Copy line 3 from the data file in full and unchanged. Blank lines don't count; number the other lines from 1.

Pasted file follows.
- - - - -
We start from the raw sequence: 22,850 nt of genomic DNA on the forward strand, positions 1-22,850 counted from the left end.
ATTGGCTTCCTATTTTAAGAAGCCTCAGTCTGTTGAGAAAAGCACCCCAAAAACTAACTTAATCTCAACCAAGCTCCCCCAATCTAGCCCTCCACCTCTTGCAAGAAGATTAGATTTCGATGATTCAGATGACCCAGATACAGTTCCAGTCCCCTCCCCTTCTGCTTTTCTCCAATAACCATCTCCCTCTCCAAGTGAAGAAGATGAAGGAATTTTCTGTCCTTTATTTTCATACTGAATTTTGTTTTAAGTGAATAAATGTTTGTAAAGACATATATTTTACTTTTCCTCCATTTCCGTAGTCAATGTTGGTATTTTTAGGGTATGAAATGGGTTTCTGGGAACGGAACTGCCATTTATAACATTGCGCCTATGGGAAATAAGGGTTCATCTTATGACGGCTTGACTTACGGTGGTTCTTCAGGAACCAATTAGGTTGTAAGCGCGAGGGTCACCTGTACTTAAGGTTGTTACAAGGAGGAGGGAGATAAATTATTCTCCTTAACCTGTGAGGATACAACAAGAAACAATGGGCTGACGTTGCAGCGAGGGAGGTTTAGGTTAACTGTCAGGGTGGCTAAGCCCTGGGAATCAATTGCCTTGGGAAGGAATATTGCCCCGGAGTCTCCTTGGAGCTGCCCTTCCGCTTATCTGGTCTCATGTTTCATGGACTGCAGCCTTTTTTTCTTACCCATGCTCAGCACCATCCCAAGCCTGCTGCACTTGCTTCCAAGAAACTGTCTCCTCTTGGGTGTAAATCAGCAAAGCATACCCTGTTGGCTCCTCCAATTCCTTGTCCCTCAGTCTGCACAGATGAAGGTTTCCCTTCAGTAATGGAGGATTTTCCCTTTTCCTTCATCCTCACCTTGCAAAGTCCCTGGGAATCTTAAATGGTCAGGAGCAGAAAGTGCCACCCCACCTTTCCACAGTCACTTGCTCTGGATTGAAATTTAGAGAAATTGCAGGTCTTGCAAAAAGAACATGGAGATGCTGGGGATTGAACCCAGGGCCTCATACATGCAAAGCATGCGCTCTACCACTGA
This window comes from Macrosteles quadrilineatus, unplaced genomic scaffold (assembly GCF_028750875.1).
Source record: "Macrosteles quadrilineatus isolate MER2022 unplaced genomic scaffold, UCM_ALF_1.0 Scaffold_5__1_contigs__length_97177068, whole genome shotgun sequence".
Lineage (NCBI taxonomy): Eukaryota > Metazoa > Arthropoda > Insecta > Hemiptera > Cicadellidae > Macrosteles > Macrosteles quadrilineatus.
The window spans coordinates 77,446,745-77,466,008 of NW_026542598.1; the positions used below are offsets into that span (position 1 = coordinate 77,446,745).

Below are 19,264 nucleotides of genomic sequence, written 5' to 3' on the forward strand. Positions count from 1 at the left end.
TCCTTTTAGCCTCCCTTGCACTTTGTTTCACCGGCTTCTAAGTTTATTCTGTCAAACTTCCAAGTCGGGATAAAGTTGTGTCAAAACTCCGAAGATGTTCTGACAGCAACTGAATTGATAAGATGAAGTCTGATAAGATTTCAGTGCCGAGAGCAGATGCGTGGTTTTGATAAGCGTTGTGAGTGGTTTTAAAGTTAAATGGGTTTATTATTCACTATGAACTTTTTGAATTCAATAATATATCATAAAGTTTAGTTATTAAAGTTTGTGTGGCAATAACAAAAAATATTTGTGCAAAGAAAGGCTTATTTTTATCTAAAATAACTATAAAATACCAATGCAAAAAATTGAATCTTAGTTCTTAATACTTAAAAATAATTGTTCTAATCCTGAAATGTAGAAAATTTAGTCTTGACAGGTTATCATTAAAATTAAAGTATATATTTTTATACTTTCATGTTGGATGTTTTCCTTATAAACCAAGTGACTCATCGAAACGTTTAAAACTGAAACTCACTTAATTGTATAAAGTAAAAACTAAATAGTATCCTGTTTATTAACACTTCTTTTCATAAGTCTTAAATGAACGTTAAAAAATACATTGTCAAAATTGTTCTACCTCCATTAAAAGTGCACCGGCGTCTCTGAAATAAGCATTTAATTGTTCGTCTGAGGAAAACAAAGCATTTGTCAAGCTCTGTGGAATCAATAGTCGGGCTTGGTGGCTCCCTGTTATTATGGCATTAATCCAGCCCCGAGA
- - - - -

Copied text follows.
This window comes from Macrosteles quadrilineatus, unplaced genomic scaffold (assembly GCF_028750875.1).